1) Tell us a little bit about yourself. How did you get into writing?
For as long as I can remember, I’ve always written. The first story I ever wrote was a sequel to Return of the Jedi after I saw that film as a little kid. I didn’t want the story to end. So, I kept it going. After my parents divorced, I started writing song lyrics every night to help me fall asleep. That’s when I first discovered how cathartic writing could be. I based the structures on all the lyrics I read on the liner notes of my cassette tapes. But it wasn’t until I graduated from high school, when I realized I was sick of playing in punk rock bands that I started taking my writing very seriously. I realized writing was how I communicated with the world, and I wanted to do that directly. I didn’t want my audience to have a mediated experience. I’ve modified that stance since then, but I’ve never not considered myself a writer since then.
2) What inspired you to write your book?
The Adversary’s Good News was inspired by seeing a copy of Dante’s Inferno one morning. A roommate of mine had left it on the kitchen table. I’d recently finished my first novel, and I was looking for a new project. I took one glance at that book, and I realized, I’ve had visions of the afterlife. I want to write that story.
3) What theme or message do you hope readers will take away from your book?
I want readers of The Adversary’s Good News to think about life and love and the value of both.
4) What drew you into this particular genre?
With The Adversary’s Good News, I didn’t start with any particular genre in mind. As the story went on, I realized more and more that it was a kind of horror story. Since that was where the writing had naturally taken me, I decided to embrace it. I went back and reread Stephen King, Clive Barker and Dean Koontz for inspiration (in addition to the classics I was reading to help me construct a literary version of hell – Dante’s Inferno and Milton’s Paradise Lost). Once it was done, and I took a closer look at it, I decided it was its own kind of genre, which I refer to as “Literary Horror.”
5) If you could sit down with any character in your book, what would you ask them and why?
If I could sit down with any character in my book, I’d sit down with Evius. As the impetus for the entire cavorting story, I’d want to know what makes him tick, why he acts the way he does. Why does he lead Christian on this journey through the afterlife, and is there any reason to his rhymes? Also, I’d like to know who he actually is. What’s his name? Where does he come from? Who is he, really?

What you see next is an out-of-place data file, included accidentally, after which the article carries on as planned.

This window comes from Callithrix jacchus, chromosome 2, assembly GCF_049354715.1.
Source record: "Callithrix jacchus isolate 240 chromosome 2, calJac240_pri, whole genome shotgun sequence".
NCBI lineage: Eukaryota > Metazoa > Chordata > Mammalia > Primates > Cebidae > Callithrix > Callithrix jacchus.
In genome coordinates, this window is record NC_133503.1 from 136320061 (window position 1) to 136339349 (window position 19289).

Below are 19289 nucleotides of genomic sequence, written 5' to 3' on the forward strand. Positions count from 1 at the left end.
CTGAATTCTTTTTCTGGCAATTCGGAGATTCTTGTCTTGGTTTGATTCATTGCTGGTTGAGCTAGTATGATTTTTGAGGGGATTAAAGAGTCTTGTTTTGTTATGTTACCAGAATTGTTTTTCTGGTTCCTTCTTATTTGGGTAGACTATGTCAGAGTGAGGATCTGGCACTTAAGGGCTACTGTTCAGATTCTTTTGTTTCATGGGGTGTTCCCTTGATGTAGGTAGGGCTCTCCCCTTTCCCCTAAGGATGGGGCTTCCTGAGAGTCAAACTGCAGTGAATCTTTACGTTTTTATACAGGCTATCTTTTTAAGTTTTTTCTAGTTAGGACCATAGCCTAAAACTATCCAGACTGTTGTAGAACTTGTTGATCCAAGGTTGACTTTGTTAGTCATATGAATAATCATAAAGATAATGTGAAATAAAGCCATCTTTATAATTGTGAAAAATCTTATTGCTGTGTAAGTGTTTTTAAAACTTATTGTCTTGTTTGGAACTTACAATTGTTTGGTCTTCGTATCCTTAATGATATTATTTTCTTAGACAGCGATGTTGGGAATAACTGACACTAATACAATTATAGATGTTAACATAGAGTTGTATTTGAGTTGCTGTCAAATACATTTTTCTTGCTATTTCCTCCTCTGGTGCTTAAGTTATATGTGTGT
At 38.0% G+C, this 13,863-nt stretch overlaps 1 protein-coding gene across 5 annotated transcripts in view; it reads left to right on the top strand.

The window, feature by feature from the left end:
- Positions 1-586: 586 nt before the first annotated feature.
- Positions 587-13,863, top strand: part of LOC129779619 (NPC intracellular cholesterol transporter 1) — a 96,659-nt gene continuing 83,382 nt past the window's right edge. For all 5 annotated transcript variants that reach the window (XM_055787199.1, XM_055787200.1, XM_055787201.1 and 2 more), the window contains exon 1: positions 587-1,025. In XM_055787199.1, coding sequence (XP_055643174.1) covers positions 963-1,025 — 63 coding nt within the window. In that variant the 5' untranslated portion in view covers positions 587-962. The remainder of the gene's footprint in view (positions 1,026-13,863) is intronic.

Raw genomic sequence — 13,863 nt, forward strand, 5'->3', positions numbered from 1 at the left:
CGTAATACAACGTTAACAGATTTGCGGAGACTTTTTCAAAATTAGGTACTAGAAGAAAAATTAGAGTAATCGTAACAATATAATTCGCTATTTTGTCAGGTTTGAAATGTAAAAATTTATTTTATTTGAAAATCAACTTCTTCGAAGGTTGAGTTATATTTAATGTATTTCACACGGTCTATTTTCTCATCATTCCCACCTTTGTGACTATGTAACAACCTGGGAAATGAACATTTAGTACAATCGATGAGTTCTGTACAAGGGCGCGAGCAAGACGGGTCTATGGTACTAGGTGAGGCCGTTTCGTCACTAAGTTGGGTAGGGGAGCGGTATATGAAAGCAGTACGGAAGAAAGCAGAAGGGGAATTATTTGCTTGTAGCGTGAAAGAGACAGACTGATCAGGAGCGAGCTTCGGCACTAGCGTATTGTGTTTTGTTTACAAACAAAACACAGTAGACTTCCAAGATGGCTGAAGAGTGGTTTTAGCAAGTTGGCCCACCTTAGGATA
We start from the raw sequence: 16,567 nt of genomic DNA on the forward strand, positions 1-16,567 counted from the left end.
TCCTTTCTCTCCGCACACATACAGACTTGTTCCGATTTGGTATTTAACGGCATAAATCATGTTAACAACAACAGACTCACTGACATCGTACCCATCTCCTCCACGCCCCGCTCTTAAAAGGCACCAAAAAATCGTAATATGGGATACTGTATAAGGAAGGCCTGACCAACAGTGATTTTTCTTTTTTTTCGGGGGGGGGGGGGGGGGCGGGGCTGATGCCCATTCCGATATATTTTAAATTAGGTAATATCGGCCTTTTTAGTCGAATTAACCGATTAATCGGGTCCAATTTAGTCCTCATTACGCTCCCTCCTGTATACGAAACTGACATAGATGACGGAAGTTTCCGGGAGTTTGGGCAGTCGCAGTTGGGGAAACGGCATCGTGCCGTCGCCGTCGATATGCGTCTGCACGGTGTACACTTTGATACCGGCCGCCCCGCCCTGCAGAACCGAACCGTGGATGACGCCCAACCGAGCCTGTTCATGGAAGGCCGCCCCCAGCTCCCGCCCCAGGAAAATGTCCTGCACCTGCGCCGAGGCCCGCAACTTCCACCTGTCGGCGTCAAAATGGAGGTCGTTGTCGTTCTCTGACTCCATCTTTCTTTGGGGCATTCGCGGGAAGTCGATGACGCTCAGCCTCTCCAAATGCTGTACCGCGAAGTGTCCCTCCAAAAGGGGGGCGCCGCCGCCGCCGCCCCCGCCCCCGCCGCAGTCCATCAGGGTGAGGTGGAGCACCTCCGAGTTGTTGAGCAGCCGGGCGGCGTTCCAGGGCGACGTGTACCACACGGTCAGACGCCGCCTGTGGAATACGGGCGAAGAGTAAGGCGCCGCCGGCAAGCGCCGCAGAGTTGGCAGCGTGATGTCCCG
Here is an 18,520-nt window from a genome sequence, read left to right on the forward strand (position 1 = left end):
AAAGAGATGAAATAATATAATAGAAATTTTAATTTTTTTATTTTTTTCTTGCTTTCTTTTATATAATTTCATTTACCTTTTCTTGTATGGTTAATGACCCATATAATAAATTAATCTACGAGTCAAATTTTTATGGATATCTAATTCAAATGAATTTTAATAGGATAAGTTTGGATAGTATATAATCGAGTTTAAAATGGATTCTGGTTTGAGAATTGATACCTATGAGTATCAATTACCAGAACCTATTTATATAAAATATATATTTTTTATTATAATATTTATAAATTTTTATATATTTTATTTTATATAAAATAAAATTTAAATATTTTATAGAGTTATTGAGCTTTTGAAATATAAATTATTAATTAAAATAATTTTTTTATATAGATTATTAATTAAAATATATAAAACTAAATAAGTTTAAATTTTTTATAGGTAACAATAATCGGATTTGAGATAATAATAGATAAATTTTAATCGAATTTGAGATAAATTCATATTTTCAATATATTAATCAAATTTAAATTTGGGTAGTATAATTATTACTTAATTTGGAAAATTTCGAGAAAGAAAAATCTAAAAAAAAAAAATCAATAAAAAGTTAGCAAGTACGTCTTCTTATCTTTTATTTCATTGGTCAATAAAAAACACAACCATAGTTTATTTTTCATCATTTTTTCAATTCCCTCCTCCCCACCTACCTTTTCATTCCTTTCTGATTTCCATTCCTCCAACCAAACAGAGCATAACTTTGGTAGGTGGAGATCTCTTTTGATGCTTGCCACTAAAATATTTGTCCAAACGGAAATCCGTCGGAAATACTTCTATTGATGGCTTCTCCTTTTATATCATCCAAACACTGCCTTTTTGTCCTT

6) What social media site has been the most helpful in developing your readership?
Facebook and Instagram have definitely been the most instrumental. Each site has its own values, and its own abilities. But I’ve heard back from specific readers on both sites who have discovered my books there.
7) What advice would you give to aspiring or just starting authors out there?
Don’t give up. Find a story you believe in. Write it and promote it. It’s worth getting your voice out there. It’s what “we” do.
8) What does the future hold in store for you? Any new books/projects on the horizon?
More writing. Always. I have a new collection of poetry scheduled for release this summer. It’s called We Are the Underground, and I’m very excited about this collection. It includes my “Zodiac” cycle, which contains one poem for every sign in both the Western and Chinese zodiac systems; although, true to form for me, which one is which is not always the easiest to spot. That’s what I think makes the cycle so interesting, trying to figure out which poem represents you and your sign. Poems from this collection have recently appeared in The Stray Branch and Badlands Literary Journal. If this collection sounds like something you’re interested in, I urge you to join my mailing list at: https://tinyletter.com/IsrafelSivad. As a mailing list member, you’ll know precisely when We Are the Underground is released, and I’ll send you a link to purchase. Also, when you join, you’ll get a free copy of my selected poems in the member’s only collection Lunar Surfaces.
Israfel Sivad is originally from Whittier, CA. He is the founder of Ursprung Collective, which has been referred to as “fantastic brain food” on ReverbNation. His first novel, Crossroads Blues, has been compared to the work of Fyodor Dostoevsky (Palmetto Review). His second novel, The Adversary’s Good News, was a finalist for the 2016 Chanticleer Paranormal Book Award. His stories and poems have appeared in the Santa Fe Literary Review, The Stray Branch and Badlands Literary Journal.